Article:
Ivory Coast: New wave of violence 'worst yet' as armed groups clash
Please note the following correction Mamadou Koné one of the victims named in an earlier version of this press release, should read Coulibaly Kassoum as amended here.
Amnesty International has warned of a fresh outbreak of violence in the Ivory Coast following the country’s disputed presidential elections, after some of the worst armed clashes so far broke out in the city of Abidjan today.
Amnesty has learned that at least five members of the security forces were killed early this morning during fighting with armed civilians in the neighborhood of Abobo, in Abidjan, a stronghold of the Rally of the Republicans (RDR), the party of presidential candidate Alassane Ouattara.
Salvatore Saguès, Amnesty International's West Africa researcher, said:
"This morning's is the most serious armed clash in Abidjan since the November 2010 presidential election and could plunge the Ivory Coast into an armed confrontation. There is a real risk of the population being caught up between the fighting on both sides.”
An eyewitness, who cannot be named for security reasons, told Amnesty International:
“Around midnight, I heard heavy exchanges of fire. Nobody in my compound went out. This morning, I saw near the central bus station of Abobo, three military vehicles burnt out and I saw the corpse of a member of the security forces.”
The clashes follow the killing of at least four people in Abobo yesterday morning as residents clashed with security forces trying to conduct house to house searches. At least two police officers are also said to have been killed.
Yesterday's killings happened as young residents erected barricades, threw stones and fired shots as they clashed with security forces.
Two people were killed by the anti-riot brigade (BAE, Brigade Anti-émeute) as the security forces searched houses. Two brothers were also said to have been killed on the street.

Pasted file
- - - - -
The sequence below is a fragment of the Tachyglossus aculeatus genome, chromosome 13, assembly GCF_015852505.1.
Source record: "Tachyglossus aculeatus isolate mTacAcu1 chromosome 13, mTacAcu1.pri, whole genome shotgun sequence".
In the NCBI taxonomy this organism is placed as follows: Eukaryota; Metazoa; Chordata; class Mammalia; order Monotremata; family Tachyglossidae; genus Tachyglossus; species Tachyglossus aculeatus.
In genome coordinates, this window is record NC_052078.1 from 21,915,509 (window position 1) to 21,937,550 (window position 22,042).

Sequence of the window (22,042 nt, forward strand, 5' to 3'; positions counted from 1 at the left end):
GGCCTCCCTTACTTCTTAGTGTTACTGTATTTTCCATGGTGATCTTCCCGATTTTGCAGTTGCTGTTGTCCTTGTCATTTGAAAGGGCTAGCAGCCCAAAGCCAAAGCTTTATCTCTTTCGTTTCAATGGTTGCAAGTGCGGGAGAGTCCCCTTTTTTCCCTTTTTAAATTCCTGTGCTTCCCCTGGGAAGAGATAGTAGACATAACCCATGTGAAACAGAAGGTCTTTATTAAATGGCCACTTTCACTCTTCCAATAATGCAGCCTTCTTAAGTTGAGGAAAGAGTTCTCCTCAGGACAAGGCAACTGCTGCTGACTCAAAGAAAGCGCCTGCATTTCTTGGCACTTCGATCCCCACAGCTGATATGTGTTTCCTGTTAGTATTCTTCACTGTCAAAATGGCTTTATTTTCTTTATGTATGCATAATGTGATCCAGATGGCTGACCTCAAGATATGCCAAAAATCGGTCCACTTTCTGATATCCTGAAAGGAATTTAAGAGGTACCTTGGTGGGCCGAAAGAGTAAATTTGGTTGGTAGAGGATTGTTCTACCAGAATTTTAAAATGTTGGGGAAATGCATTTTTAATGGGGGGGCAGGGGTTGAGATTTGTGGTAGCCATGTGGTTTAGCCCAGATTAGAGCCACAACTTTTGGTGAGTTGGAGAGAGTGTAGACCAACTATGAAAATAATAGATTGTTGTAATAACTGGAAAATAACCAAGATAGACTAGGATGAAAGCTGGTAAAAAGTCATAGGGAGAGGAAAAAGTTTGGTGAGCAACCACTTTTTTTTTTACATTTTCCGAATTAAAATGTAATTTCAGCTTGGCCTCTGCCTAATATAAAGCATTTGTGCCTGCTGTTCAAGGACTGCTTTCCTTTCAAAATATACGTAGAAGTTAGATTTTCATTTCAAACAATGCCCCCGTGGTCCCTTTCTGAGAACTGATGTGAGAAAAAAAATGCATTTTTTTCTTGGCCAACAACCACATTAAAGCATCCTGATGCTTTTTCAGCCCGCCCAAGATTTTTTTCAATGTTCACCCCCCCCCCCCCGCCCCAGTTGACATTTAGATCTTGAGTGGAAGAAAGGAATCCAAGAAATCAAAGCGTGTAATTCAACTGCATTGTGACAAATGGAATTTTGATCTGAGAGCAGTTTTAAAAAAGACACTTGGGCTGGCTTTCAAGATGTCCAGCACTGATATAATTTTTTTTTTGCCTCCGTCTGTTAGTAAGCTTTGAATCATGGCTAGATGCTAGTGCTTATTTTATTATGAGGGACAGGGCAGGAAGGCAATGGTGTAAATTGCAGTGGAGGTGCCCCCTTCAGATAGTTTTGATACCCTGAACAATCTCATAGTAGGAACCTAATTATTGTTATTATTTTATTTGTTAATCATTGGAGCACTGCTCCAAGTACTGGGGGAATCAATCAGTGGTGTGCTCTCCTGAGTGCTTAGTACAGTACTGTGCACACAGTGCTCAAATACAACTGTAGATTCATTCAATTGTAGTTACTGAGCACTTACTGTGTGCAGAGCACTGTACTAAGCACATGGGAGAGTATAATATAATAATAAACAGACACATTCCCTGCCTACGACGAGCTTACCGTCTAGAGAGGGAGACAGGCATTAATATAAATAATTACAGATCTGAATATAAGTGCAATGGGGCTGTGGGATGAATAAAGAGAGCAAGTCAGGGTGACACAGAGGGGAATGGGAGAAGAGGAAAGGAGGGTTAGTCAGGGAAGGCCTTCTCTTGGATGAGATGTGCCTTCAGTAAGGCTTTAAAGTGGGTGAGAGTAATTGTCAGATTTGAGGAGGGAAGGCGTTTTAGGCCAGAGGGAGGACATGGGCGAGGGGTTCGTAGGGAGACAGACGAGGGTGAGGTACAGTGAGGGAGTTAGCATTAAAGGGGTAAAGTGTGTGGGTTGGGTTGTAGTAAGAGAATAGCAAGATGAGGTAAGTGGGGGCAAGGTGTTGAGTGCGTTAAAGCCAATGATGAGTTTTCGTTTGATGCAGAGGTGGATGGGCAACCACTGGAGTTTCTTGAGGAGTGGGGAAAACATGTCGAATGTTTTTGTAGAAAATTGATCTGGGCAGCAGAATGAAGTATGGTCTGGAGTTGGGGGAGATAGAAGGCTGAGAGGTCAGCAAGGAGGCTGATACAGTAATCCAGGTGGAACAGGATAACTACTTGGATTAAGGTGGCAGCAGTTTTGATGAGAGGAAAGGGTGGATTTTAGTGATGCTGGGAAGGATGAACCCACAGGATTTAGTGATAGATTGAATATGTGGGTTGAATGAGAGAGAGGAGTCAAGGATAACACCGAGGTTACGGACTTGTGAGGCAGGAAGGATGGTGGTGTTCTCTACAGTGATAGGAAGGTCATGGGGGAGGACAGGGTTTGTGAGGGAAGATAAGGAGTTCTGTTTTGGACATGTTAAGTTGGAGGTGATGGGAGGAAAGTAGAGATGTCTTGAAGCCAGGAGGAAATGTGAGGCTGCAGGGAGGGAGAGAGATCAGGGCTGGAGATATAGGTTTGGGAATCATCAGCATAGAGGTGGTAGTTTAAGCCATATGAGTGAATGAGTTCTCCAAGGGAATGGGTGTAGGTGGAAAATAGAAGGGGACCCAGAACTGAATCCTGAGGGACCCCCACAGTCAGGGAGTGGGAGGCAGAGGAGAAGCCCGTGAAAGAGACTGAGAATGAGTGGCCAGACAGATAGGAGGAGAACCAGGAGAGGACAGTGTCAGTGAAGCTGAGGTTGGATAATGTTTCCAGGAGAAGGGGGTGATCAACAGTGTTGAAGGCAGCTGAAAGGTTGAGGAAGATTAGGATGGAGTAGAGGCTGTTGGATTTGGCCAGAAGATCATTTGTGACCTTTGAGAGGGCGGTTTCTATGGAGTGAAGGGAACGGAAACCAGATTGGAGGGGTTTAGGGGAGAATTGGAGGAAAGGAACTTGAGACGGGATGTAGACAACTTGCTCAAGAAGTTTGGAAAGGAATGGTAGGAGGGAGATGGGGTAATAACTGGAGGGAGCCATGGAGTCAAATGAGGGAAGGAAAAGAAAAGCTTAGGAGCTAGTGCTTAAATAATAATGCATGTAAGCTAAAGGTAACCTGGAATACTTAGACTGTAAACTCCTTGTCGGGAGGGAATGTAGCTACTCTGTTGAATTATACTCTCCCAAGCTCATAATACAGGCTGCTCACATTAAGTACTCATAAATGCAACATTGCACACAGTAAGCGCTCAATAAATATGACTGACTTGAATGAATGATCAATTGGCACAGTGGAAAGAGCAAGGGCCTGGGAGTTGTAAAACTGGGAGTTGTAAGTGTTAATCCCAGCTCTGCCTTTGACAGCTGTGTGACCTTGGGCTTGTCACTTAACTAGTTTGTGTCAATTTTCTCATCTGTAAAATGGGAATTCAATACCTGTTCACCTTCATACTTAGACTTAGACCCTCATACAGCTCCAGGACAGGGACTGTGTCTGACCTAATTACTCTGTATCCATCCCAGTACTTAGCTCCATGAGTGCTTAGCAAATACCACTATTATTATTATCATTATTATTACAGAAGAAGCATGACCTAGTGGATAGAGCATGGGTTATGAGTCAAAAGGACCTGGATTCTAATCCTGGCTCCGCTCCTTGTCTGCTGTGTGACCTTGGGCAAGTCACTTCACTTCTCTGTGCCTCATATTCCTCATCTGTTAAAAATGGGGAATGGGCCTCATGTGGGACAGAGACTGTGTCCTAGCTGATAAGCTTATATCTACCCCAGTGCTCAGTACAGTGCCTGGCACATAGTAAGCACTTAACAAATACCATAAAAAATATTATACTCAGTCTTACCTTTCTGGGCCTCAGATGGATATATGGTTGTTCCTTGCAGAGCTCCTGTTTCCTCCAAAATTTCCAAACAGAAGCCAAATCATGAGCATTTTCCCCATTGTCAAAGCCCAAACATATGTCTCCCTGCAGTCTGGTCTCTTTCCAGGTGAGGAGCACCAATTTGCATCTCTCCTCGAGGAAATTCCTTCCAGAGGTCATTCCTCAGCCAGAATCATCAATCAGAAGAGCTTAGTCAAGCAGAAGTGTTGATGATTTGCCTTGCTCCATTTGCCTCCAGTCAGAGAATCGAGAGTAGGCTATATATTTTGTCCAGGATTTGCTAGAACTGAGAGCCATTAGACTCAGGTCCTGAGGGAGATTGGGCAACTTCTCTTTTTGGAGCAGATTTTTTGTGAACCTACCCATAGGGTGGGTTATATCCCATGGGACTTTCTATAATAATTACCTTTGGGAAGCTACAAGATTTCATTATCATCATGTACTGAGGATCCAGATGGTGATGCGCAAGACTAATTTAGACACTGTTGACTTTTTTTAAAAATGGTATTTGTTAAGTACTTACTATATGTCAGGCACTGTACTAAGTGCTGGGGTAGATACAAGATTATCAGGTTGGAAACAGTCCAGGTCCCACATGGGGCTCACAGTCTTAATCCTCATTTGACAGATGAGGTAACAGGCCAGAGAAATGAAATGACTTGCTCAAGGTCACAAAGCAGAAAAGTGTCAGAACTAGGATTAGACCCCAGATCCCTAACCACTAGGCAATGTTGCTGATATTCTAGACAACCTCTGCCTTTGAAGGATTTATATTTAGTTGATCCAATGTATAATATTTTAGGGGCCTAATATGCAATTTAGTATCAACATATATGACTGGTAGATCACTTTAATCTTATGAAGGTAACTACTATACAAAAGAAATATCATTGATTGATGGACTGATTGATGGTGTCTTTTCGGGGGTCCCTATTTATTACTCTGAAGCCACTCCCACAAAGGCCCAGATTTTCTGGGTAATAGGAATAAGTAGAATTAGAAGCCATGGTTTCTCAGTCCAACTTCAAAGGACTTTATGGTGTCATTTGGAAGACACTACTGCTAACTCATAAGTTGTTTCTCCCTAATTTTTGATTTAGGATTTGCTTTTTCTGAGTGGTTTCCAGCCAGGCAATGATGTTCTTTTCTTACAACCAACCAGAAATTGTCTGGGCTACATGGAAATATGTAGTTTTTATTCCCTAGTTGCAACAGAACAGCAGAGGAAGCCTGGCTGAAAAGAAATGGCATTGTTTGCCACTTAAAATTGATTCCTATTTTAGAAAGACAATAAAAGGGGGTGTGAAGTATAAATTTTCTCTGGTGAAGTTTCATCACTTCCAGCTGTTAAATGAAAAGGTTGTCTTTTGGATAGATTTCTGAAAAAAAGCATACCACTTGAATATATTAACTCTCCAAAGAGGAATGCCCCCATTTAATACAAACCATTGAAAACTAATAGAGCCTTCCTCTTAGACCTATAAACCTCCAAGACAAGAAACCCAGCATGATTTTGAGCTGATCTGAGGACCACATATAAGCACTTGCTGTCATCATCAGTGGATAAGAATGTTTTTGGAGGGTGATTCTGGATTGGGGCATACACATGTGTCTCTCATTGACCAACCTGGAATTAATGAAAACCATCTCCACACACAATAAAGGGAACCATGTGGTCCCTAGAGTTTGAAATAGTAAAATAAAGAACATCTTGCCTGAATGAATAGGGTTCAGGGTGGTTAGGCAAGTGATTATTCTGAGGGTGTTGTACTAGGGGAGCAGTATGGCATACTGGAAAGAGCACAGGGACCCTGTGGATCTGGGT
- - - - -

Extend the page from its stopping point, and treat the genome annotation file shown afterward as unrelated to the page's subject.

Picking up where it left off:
Salvatore Saguès, said:
"While entitled to defend themselves if their life is at risk, security forces cannot carry out unlawful killings of people in their homes or in the street without arms."
An eyewitness told Amnesty International:
"I saw security forces going to the house of Lamine Ouattara, a retired man. When they knocked at his door, Lamine refused to open. The men in uniform climbed the fence, took him out of the house and shot him dead in front of the house."
One man in his twenties was shot in the back as he ran out of his house. Coulibaly Kassoum went to seek help in a compound where he was killed by security forces.
"The security forces were beating a woman who was crying," an eyewitness told Amnesty International. "One of them put his leg on the woman's head and pointed his gun at her. When they saw Coulibaly Kassoum bleeding and asking for help, they shot pointblank at his throat and killed him.”
Several eyewitnesses told Amnesty International that during their house searches, the security forces looted and robbed money and goods, including mobile phones.
Alassane Ouattara is the internationally recognised winner of a presidential poll in November 2010, but outgoing President Laurent Gbagbo has refused to step down, sparking an ongoing stand-off.